In the BBC Music magazine June issue Jed Distler "welcomes a bumper tribute issued to mark the centenary of the birth of the great Chilean pianist...While certain pianists plough through the codas of Chopin's Scherzos and Ballades for effect, Arrau, by contrast, takes trouble to articulate and give meaning to the polyphonic undercurrents...The Chopin items come from the official reissue of Arrau's long- unavailable 1952 recording for American Decca."
Przybylski, Kazimierz (1942-): Mass, Pope John Paul II.
Written in 1998 to celebrate the 20th anniversary of the "Polish Pope," Lindsay Koob gives it a great review in American Record Guide Jul/Aug. "The composer attempts to illminate the Holy Father's apostolic and 'paternal' admonitions concerning eternal spiritual truth, and to convey the extraordinary sense of divine love and energy that flows from his celebrations of the mass. The result for solo soprano, mixed choir and large orchestra, is rather impressive...it exemplifies much of the best in contemporary Polish sacred music."
Note: There are sevral misspellings of Polish names: The composer's middle and last names (Kazimierz Przybylski) are listed as Kazimiersk Przyblski and the University choir's name is also misspelled. It should be Wyszynski and not Wysznski.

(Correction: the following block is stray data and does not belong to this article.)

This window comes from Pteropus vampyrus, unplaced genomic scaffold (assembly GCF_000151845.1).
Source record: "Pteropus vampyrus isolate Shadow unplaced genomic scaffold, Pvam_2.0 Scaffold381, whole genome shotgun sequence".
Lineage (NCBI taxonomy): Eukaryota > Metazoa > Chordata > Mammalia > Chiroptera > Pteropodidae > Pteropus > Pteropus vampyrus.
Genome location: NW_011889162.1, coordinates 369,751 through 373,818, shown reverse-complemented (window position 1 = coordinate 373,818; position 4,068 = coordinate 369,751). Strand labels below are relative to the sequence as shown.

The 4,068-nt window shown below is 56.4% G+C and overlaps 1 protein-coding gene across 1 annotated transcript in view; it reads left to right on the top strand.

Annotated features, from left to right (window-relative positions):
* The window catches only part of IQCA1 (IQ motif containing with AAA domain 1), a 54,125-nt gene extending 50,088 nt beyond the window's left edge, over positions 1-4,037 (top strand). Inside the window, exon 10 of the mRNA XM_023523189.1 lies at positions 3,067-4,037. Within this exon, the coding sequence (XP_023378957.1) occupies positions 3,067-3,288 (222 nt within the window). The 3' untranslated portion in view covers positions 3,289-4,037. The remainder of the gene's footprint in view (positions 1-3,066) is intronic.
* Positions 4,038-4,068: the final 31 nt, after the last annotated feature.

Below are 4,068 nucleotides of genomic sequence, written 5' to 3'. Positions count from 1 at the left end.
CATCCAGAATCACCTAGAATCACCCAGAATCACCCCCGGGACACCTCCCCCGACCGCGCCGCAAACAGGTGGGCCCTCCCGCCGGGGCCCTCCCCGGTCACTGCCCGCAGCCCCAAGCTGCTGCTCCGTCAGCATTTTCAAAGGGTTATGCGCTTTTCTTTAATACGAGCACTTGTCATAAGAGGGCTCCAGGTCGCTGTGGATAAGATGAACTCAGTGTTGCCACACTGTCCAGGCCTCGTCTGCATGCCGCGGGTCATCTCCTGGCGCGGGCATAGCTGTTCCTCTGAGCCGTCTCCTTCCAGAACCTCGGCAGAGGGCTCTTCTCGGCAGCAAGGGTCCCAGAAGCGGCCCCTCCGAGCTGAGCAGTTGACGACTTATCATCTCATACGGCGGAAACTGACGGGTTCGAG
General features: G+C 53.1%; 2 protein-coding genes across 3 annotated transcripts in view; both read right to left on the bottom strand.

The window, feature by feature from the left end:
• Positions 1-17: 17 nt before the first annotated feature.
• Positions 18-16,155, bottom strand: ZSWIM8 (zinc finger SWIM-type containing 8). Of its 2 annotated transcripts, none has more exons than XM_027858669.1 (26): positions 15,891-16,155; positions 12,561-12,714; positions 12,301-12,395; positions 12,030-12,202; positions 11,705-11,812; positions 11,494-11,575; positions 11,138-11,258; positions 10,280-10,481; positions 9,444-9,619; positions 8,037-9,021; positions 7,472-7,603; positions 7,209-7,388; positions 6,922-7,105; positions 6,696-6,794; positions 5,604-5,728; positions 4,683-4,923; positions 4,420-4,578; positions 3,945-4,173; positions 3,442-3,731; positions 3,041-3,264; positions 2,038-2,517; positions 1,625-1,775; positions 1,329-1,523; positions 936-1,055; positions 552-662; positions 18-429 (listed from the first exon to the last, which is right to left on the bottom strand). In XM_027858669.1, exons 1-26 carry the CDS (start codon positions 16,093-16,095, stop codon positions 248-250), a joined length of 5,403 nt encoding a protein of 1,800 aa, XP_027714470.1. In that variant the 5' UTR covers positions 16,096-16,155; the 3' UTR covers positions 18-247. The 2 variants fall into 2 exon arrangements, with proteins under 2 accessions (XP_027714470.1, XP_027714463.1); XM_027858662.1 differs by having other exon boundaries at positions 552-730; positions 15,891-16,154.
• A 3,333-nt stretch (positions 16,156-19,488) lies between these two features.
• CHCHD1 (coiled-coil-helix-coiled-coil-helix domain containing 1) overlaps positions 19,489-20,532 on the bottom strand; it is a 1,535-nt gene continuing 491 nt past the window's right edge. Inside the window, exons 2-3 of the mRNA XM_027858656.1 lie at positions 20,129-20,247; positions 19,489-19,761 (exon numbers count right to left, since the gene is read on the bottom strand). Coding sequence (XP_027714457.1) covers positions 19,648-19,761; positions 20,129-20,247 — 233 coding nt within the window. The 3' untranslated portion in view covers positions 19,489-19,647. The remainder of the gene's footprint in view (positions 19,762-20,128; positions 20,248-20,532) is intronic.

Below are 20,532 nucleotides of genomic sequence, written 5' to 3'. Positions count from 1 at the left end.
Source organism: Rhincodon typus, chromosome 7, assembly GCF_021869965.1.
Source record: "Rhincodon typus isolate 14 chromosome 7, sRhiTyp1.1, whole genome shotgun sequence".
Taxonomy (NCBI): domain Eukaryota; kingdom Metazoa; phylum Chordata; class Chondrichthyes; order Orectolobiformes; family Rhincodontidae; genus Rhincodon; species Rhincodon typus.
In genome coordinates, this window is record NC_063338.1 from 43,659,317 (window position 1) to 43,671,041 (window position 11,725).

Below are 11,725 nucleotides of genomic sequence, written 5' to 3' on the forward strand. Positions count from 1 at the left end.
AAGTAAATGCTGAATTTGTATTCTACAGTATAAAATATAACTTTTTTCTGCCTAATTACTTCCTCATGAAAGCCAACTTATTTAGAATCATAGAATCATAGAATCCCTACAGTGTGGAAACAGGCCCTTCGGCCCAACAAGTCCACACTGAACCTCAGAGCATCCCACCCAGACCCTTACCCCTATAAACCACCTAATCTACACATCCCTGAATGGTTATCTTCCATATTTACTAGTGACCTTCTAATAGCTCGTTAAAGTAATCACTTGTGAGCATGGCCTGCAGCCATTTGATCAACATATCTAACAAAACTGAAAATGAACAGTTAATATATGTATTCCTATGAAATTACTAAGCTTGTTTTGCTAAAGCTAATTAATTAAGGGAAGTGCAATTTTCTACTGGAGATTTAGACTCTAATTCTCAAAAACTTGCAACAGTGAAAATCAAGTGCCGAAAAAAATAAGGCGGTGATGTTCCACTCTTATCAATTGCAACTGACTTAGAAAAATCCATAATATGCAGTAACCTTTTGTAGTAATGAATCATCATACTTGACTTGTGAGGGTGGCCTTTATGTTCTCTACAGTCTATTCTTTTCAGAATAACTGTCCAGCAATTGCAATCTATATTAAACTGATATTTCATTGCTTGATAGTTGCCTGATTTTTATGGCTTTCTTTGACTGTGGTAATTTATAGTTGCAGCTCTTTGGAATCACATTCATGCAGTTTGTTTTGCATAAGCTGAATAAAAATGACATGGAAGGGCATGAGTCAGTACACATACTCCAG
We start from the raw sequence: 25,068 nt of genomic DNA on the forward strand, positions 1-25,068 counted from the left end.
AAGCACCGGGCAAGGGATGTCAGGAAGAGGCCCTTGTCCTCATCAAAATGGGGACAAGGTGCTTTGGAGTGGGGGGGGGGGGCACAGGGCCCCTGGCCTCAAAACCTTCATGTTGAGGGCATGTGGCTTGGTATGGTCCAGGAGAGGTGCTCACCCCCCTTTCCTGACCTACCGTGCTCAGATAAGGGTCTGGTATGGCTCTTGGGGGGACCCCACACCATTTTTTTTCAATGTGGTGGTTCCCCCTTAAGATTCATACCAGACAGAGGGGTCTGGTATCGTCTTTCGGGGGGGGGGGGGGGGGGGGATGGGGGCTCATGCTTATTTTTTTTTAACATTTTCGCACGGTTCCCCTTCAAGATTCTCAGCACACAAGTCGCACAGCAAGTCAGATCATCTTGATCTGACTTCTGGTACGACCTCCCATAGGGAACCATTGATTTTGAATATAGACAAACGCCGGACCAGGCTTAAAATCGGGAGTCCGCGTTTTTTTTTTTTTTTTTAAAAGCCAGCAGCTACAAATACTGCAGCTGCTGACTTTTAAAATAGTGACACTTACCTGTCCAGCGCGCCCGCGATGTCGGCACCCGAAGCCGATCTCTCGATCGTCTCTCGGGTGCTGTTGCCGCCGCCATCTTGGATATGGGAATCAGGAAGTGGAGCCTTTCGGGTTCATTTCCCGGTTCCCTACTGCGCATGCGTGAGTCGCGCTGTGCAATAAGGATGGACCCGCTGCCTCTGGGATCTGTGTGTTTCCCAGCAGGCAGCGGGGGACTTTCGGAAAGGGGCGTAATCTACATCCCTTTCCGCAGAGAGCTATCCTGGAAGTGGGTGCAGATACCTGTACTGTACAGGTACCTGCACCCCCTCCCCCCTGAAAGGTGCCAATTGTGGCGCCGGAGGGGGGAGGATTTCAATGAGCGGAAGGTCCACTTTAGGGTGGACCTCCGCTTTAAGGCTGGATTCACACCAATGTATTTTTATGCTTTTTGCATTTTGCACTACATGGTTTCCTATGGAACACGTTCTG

Crescent Duo plus - Centaur 2603
Music of Antoni Szalowski & others. Kenneth White, cl.
"Flights of Fancy." Reviewed by Mark L. Lehman in ARG, who describes these "Six 20th century duos for flute and clarinet plus three trios that add either oboe, bassoon, or saxophone." He continues with, "And then there is the work of real craftsmen: Thomas Christian David's virtuosic Sonata from 1980, Walter Piston's tangy Three Pieces for flute, clarinet and bassoon from 1925 and Antoni Szalowski's 1939 Duo. It's for these three admirable contributions to the neoclassic wind chamber music repertoire that I will return with gratitude to this very nicely played and recorded anthology. If clarinetist Kennenth White puts together another release, I hope he investigates Szalowski's gem-like Clarinet Sonatina. It has never appeared on CD, and the last decent recording was by none other than Reginald Kell on an old Decca LP."
"A Renaissance Ball." Orkiestra Zlotego Wieku (Golden Age Orchestra). Jacek Urbaniak, cond.